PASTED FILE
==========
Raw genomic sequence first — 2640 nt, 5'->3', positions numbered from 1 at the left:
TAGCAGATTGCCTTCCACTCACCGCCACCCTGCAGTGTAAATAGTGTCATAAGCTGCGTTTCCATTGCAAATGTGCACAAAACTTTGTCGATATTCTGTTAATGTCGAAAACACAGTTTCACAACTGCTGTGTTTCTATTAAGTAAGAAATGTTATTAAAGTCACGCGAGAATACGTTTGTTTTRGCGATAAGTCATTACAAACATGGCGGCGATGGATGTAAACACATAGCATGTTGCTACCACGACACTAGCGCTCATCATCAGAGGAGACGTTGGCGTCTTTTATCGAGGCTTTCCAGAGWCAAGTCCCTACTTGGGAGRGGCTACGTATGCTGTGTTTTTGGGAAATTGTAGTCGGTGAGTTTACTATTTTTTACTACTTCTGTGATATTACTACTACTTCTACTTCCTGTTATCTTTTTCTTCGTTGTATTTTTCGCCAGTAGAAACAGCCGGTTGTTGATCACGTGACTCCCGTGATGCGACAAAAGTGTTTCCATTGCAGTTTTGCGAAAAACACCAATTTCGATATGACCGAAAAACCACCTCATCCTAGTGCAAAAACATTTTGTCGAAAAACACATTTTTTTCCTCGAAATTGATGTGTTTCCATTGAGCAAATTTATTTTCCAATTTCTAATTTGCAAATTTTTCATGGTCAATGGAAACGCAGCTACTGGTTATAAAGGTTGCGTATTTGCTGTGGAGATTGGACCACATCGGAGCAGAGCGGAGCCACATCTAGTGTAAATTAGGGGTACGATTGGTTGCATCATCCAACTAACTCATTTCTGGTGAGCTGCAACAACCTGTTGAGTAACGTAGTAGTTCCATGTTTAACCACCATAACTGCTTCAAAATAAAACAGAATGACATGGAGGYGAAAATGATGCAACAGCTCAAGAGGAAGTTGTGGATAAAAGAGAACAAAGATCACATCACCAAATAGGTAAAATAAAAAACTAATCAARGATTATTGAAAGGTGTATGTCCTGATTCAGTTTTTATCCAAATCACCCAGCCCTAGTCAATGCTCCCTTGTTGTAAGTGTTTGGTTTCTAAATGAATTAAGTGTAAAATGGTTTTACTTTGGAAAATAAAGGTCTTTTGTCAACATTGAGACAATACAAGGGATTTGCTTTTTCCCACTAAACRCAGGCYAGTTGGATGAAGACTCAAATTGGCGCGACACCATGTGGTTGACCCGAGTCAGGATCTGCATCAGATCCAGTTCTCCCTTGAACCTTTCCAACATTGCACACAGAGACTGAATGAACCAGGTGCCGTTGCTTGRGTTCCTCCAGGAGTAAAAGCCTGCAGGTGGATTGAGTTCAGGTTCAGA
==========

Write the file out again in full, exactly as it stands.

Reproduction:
Raw genomic sequence first — 2640 nt, 5'->3', positions numbered from 1 at the left:
TAGCAGATTGCCTTCCACTCACCGCCACCCTGCAGTGTAAATAGTGTCATAAGCTGCGTTTCCATTGCAAATGTGCACAAAACTTTGTCGATATTCTGTTAATGTCGAAAACACAGTTTCACAACTGCTGTGTTTCTATTAAGTAAGAAATGTTATTAAAGTCACGCGAGAATACGTTTGTTTTRGCGATAAGTCATTACAAACATGGCGGCGATGGATGTAAACACATAGCATGTTGCTACCACGACACTAGCGCTCATCATCAGAGGAGACGTTGGCGTCTTTTATCGAGGCTTTCCAGAGWCAAGTCCCTACTTGGGAGRGGCTACGTATGCTGTGTTTTTGGGAAATTGTAGTCGGTGAGTTTACTATTTTTTACTACTTCTGTGATATTACTACTACTTCTACTTCCTGTTATCTTTTTCTTCGTTGTATTTTTCGCCAGTAGAAACAGCCGGTTGTTGATCACGTGACTCCCGTGATGCGACAAAAGTGTTTCCATTGCAGTTTTGCGAAAAACACCAATTTCGATATGACCGAAAAACCACCTCATCCTAGTGCAAAAACATTTTGTCGAAAAACACATTTTTTTCCTCGAAATTGATGTGTTTCCATTGAGCAAATTTATTTTCCAATTTCTAATTTGCAAATTTTTCATGGTCAATGGAAACGCAGCTACTGGTTATAAAGGTTGCGTATTTGCTGTGGAGATTGGACCACATCGGAGCAGAGCGGAGCCACATCTAGTGTAAATTAGGGGTACGATTGGTTGCATCATCCAACTAACTCATTTCTGGTGAGCTGCAACAACCTGTTGAGTAACGTAGTAGTTCCATGTTTAACCACCATAACTGCTTCAAAATAAAACAGAATGACATGGAGGYGAAAATGATGCAACAGCTCAAGAGGAAGTTGTGGATAAAAGAGAACAAAGATCACATCACCAAATAGGTAAAATAAAAAACTAATCAARGATTATTGAAAGGTGTATGTCCTGATTCAGTTTTTATCCAAATCACCCAGCCCTAGTCAATGCTCCCTTGTTGTAAGTGTTTGGTTTCTAAATGAATTAAGTGTAAAATGGTTTTACTTTGGAAAATAAAGGTCTTTTGTCAACATTGAGACAATACAAGGGATTTGCTTTTTCCCACTAAACRCAGGCYAGTTGGATGAAGACTCAAATTGGCGCGACACCATGTGGTTGACCCGAGTCAGGATCTGCATCAGATCCAGTTCTCCCTTGAACCTTTCCAACATTGCACACAGAGACTGAATGAACCAGGTGCCGTTGCTTGRGTTCCTCCAGGAGTAAAAGCCTGCAGGTGGATTGAGTTCAGGTTCAGA